Fabled Indian jewelry - 02

Indian jewelry has fascinated people all over the world. The workmanship, catchy designs, improvised techniques and patterns and, above all, the quality of gemstones being used  add up to their value, besides their period of creation. Countless pieces of jewelry commissioned by the royal families centuries ago still retain their charm and glory. It is needless to say their stunning designs and  superior quality gemstones give them a special look that is just overwhelming. Besides the royal  and rich families,  of India, countless Hindu temples are depositories of precious jewels and gemstones. The designs of temple jewelry  used for the procession deities are unique and slightly differ from those used by the people.  Certain  temple  festivals require certain set of jewelry to be worn by the Urchavar - procession deity, matching the type of decoration (alangaram) to be followed for that particular event. The size of jewelry owned by the temples depends on the devotees and the popularity. For example The Balaji temple (dedicated to Vishnu) in Tirupati, Andhra is also the second richest temple in the world  and it's annual hundial collections - donations in money, jewels, etc., run into several million US dollars. This temple has the largest collection of valuable jewelry in India donated by great kings, including some Muslim rulers.

Sheik Hamad bin Abdullah al Thani of Qatar's royal family has extraorinary fascination for vintage  Indian jewelry once owned by the fabulously rich Maharajahs, Moguls, the Nizams and others.=His vast collections of expensive jewels, diamonds and other gemstones are legendary and popular . Wherever his jewelry exhibition is on, people from different walks of life  make a bee line to take a glimpse into India's by gone-rulers' culture, tradition and their legendary royal jewelry.  His exhibits at Metropolitan Museum of Art in New York, November of 2014,  the Victorian & Albert Museum in London - November 2015, the Miho Museum in Japan - winter of 2016 and  the Grand Palais in Paris -  June 5, 2017, drew a large number of people as such jewels are rare and carry heritage value - a tempting opportunity that can not be missed. . Presented below are some of the wonderful creations and also other Indian jewelry. Photo credit: scroll.in/article and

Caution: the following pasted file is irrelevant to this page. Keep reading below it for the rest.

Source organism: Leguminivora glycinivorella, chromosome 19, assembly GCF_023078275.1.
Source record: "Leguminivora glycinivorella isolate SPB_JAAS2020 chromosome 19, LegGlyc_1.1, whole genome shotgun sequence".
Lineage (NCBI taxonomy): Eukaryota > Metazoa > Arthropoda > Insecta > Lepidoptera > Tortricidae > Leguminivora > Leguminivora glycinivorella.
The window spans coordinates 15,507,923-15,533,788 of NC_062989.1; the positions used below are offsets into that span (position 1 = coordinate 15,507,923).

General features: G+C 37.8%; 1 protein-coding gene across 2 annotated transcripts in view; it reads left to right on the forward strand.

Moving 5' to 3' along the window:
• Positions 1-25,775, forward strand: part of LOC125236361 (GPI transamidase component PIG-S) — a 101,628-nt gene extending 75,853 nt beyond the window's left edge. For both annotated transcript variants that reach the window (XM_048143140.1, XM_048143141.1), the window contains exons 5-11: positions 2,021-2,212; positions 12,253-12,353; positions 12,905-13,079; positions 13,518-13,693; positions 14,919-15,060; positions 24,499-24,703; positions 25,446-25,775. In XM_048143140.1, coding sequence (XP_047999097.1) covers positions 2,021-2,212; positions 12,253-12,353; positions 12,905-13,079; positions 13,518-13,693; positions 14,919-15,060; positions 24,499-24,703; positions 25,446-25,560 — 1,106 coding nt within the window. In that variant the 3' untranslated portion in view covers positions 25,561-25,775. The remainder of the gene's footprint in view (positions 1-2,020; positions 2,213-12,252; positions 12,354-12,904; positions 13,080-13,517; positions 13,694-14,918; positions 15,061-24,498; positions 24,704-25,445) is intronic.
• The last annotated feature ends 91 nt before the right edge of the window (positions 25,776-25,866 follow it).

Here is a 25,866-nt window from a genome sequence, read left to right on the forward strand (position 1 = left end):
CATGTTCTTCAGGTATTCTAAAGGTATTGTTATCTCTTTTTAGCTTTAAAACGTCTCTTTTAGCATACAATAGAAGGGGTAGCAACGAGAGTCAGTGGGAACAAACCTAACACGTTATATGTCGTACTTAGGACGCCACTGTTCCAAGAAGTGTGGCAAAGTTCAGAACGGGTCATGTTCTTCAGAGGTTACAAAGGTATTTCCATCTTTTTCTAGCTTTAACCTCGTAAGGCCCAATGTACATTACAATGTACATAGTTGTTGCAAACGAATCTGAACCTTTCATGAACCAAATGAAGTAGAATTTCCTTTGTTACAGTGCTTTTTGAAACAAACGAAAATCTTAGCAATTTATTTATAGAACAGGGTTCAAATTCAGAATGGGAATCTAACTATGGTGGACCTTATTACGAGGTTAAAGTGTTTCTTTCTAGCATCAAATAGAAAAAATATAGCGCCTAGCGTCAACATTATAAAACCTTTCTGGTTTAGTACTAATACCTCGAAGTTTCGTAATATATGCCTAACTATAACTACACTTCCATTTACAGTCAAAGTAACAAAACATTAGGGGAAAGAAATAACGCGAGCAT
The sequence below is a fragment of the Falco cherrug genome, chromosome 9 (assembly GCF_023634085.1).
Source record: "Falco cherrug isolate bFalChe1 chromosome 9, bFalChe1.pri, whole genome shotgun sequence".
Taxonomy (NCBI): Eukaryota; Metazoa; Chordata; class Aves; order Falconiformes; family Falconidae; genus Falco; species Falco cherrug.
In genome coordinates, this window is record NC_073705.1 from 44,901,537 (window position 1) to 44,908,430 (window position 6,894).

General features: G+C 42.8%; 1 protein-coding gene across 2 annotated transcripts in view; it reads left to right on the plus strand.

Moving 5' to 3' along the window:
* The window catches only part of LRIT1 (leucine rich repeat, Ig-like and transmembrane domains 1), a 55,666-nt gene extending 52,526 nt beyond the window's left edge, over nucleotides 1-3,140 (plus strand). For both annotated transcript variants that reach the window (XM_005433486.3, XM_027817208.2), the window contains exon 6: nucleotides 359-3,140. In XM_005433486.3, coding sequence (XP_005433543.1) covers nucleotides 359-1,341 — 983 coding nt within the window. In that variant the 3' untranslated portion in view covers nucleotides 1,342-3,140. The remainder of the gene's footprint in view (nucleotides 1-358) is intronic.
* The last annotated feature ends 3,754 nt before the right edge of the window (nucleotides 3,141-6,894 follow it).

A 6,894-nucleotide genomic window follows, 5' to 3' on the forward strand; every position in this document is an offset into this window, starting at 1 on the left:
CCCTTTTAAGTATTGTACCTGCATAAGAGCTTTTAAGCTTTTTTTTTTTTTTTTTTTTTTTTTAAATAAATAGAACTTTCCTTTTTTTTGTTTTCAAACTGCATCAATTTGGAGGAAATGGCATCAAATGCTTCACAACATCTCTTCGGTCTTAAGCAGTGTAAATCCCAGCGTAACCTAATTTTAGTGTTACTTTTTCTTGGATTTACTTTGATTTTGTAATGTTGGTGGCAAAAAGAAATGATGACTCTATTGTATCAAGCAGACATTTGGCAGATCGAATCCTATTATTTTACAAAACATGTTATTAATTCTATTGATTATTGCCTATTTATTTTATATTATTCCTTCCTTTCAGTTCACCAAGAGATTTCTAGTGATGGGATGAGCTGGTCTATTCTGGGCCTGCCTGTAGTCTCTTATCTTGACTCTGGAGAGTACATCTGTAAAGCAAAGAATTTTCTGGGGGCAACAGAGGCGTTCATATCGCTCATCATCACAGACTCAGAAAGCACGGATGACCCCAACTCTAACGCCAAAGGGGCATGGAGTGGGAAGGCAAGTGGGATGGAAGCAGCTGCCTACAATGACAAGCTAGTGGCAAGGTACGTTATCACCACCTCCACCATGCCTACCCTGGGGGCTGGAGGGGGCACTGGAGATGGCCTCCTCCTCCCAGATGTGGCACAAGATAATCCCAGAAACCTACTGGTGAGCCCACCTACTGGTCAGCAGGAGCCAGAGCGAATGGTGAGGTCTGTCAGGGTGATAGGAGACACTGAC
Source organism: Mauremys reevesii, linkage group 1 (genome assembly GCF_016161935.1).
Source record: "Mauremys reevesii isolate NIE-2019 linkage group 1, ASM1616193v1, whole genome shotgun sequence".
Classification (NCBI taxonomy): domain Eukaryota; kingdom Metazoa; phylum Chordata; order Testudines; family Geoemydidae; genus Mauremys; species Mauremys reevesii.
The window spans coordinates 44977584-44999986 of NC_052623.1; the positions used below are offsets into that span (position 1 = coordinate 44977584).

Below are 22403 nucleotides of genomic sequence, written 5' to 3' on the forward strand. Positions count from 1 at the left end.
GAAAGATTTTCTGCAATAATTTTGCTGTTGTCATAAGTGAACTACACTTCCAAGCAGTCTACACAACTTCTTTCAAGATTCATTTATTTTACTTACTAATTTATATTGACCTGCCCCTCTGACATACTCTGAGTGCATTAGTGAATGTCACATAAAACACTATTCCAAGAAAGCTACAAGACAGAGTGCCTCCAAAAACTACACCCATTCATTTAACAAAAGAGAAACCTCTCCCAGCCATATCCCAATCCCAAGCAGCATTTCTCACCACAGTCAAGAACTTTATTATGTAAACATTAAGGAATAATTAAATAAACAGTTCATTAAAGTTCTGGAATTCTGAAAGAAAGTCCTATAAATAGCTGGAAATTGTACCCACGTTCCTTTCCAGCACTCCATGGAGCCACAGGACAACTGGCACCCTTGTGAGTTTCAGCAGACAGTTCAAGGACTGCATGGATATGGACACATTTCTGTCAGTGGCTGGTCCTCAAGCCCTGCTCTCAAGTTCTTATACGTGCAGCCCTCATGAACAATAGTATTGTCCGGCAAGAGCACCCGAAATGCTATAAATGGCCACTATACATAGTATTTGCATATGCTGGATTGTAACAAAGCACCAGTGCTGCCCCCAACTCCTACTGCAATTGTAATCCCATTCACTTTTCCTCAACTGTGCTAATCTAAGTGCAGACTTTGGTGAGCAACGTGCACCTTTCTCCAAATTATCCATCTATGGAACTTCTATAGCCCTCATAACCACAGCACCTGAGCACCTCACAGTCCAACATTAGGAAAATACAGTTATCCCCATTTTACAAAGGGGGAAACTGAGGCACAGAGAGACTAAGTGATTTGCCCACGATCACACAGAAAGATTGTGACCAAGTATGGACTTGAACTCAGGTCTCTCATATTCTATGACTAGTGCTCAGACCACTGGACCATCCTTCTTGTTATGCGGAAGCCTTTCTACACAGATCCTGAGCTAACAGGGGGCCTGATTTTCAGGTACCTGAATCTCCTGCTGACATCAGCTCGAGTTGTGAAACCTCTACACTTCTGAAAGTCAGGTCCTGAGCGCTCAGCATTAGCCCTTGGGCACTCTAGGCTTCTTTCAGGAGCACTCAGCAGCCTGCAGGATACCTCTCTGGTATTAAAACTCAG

Plait Ornament (jadanagam), 1890–1910 -  worn by women in South India. Silver, set with diamonds, rubies, and pearls. The Al-Thani Collection. (Photo: © Prudence Cuming Associates).

Necklace (kanthi), 1850–1900, probably Hyderabad? Gold; set with emeralds; silver, set with diamonds; with pearls and string. The Al-Thani Collection. (Photo: © Prudence Cuming Associates).
The Patiala Ruby Choker. alaintruong2014.wordpress.com/
The Patiala Ruby Choker by Cartier, circa 1931, restored and restrung to the original design by Cartier Tradition, Geneva, 2012. Rubies, diamonds and pearls with platinum mounts. The Al-Thani Collection. (Photo: © Prudence Cuming Associates)
Dagger (kard) with European head. North India, Mughal, ca. 1620–25 (hilt), 1629–36 (blade). Watered steel blade, inlaid with gold; Finial from the throne of Tipu Sultan. South India, Mysore, ca. 1790. Gold, inlaid with diamonds, rubies, and emeralds; lac core. jade hilt.


Rosewater Sprinkler (gulabpash), circa 17th century (base) and late 18th century (neck), with inlaid rubies, emeralds and pearls. The Al-Thani Collection. (Photo: © Prudence Cuming Associates)
Flask, 1650–1700, North India. Rock crystal, inlaid with gold wire, rubies, and emeralds, with gold collar, stopper, and foot. The Al-Thani Collection. (Photo: © Prudence Cuming Associates).

 Base of a Water Pipe (huqqa), 1740–80, North India, Mughal. Jade, inlaid with gold wire, diamonds, rubies, and emeralds. The Al-Thani Collection. (Photo: © Prudence Cuming Associates).
 Huqqa Mouthpiece, ca. 1800,  North India, Mughal. Jade, inlaid with gold, diamonds, rubies, and emeralds. The Al-Thani Collection. (Photo: © Prudence Cuming Associates).
Pair of Anklets, 1800–50, North India, Jaipur or Bikaner. Gold, set with white sapphires, with attached pearls and hanging glass beads; enamel on reverse. The Al-Thani Collection. (Photo: © Prudence Cuming Associate.

A fine and exceptionally rare metal-thread embroidered quilted velvet Quirass (Peti), Mysore, late 18th Century. Estimate £25,000 - 35,000 (€34,000 - 48,000). Photo: Bonhams.

A fine embroidered Quiver and Arm Guards, related Belt and seven decorated Arrows, Mysore, late 18th Century. Estimate £40,000 - 60,000 (€55,000 - 82,000). Photo: Bonhams.
 Inspired by Hindu style jewelry, Cartier created this necklace for Daisy Fellowes in 1936. The Tutti Frutti jewel is set with emeralds, rubies, sapphires and diamonds in platinum and gold. Photo Nils Herrmann, Cartier Collection © Cartier

The stunning ruby necklace Maharaja Digvijaysinhji of Nawanagar commissioned from Cartier in 1937. From the Al Thani collection © Christie’s Images Ltd

The Nawanagar Ruby Necklace and The Tiger Eye Turban Ornament Photo Christie's Images Ltd; Photo Prudence Cuming

The restored rendition of Maharajah of Patiala Necklace orgianlly made by Cartier in 1928. Photo Nick Welsh, Cartier Collection © Cartier.